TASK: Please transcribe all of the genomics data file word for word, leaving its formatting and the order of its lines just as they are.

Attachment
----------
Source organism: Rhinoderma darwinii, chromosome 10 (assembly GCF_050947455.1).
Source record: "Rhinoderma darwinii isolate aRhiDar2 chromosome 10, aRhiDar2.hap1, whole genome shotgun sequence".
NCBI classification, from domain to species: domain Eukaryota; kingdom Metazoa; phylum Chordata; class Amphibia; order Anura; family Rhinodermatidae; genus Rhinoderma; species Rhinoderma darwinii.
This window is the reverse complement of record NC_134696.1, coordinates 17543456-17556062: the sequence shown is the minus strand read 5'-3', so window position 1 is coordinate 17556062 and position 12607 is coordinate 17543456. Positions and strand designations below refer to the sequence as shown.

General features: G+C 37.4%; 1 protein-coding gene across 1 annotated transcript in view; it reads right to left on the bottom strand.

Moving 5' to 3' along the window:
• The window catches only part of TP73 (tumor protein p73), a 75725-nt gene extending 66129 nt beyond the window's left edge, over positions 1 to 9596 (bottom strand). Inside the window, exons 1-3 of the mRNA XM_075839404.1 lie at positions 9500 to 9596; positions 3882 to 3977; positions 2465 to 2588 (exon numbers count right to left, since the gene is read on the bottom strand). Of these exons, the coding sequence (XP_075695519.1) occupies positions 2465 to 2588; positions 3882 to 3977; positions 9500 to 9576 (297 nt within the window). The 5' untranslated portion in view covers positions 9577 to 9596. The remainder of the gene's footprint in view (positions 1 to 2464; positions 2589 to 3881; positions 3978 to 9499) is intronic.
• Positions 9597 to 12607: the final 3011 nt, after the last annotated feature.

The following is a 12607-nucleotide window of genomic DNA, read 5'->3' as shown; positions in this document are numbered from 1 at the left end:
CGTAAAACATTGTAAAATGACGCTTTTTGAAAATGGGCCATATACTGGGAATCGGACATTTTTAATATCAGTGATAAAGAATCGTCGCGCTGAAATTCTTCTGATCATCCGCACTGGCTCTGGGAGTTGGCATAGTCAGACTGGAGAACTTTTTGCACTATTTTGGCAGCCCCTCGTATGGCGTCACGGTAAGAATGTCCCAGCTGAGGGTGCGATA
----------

Source organism: Rhinoderma darwinii, chromosome 10 (assembly GCF_050947455.1).
Source record: "Rhinoderma darwinii isolate aRhiDar2 chromosome 10, aRhiDar2.hap1, whole genome shotgun sequence".
NCBI classification, from domain to species: domain Eukaryota; kingdom Metazoa; phylum Chordata; class Amphibia; order Anura; family Rhinodermatidae; genus Rhinoderma; species Rhinoderma darwinii.
This window is the reverse complement of record NC_134696.1, coordinates 17543456-17556062: the sequence shown is the minus strand read 5'-3', so window position 1 is coordinate 17556062 and position 12607 is coordinate 17543456. Positions and strand designations below refer to the sequence as shown.

General features: G+C 37.4%; 1 protein-coding gene across 1 annotated transcript in view; it reads right to left on the bottom strand.

Moving 5' to 3' along the window:
• The window catches only part of TP73 (tumor protein p73), a 75725-nt gene extending 66129 nt beyond the window's left edge, over positions 1 to 9596 (bottom strand). Inside the window, exons 1-3 of the mRNA XM_075839404.1 lie at positions 9500 to 9596; positions 3882 to 3977; positions 2465 to 2588 (exon numbers count right to left, since the gene is read on the bottom strand). Of these exons, the coding sequence (XP_075695519.1) occupies positions 2465 to 2588; positions 3882 to 3977; positions 9500 to 9576 (297 nt within the window). The 5' untranslated portion in view covers positions 9577 to 9596. The remainder of the gene's footprint in view (positions 1 to 2464; positions 2589 to 3881; positions 3978 to 9499) is intronic.
• Positions 9597 to 12607: the final 3011 nt, after the last annotated feature.

The following is a 12607-nucleotide window of genomic DNA, read 5'->3' as shown; positions in this document are numbered from 1 at the left end:
CGTAAAACATTGTAAAATGACGCTTTTTGAAAATGGGCCATATACTGGGAATCGGACATTTTTAATATCAGTGATAAAGAATCGTCGCGCTGAAATTCTTCTGATCATCCGCACTGGCTCTGGGAGTTGGCATAGTCAGACTGGAGAACTTTTTGCACTATTTTGGCAGCCCCTCGTATGGCGTCACGGTAAGAATGTCCCAGCTGAGGGTGCGATA